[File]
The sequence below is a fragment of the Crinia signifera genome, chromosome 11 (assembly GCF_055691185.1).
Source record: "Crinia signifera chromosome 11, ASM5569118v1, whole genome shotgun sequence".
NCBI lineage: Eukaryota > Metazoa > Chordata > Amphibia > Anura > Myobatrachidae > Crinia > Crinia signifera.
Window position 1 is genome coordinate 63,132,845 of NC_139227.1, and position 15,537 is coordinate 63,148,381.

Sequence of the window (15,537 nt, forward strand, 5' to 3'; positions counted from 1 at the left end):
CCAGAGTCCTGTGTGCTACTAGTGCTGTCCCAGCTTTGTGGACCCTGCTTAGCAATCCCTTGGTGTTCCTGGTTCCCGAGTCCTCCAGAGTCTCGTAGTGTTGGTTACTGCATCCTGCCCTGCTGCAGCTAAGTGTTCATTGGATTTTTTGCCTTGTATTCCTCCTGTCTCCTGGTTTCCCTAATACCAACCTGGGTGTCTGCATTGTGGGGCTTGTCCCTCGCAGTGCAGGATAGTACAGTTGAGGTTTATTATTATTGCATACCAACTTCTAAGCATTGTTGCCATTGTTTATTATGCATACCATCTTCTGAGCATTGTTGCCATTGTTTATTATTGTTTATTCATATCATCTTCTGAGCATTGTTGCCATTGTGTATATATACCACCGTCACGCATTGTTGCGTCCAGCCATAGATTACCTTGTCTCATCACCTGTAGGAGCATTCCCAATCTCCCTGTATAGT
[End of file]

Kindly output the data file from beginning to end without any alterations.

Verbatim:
The sequence below is a fragment of the Crinia signifera genome, chromosome 11 (assembly GCF_055691185.1).
Source record: "Crinia signifera chromosome 11, ASM5569118v1, whole genome shotgun sequence".
NCBI lineage: Eukaryota > Metazoa > Chordata > Amphibia > Anura > Myobatrachidae > Crinia > Crinia signifera.
Window position 1 is genome coordinate 63,132,845 of NC_139227.1, and position 15,537 is coordinate 63,148,381.

Sequence of the window (15,537 nt, forward strand, 5' to 3'; positions counted from 1 at the left end):
CCAGAGTCCTGTGTGCTACTAGTGCTGTCCCAGCTTTGTGGACCCTGCTTAGCAATCCCTTGGTGTTCCTGGTTCCCGAGTCCTCCAGAGTCTCGTAGTGTTGGTTACTGCATCCTGCCCTGCTGCAGCTAAGTGTTCATTGGATTTTTTGCCTTGTATTCCTCCTGTCTCCTGGTTTCCCTAATACCAACCTGGGTGTCTGCATTGTGGGGCTTGTCCCTCGCAGTGCAGGATAGTACAGTTGAGGTTTATTATTATTGCATACCAACTTCTAAGCATTGTTGCCATTGTTTATTATGCATACCATCTTCTGAGCATTGTTGCCATTGTTTATTATTGTTTATTCATATCATCTTCTGAGCATTGTTGCCATTGTGTATATATACCACCGTCACGCATTGTTGCGTCCAGCCATAGATTACCTTGTCTCATCACCTGTAGGAGCATTCCCAATCTCCCTGTATAGT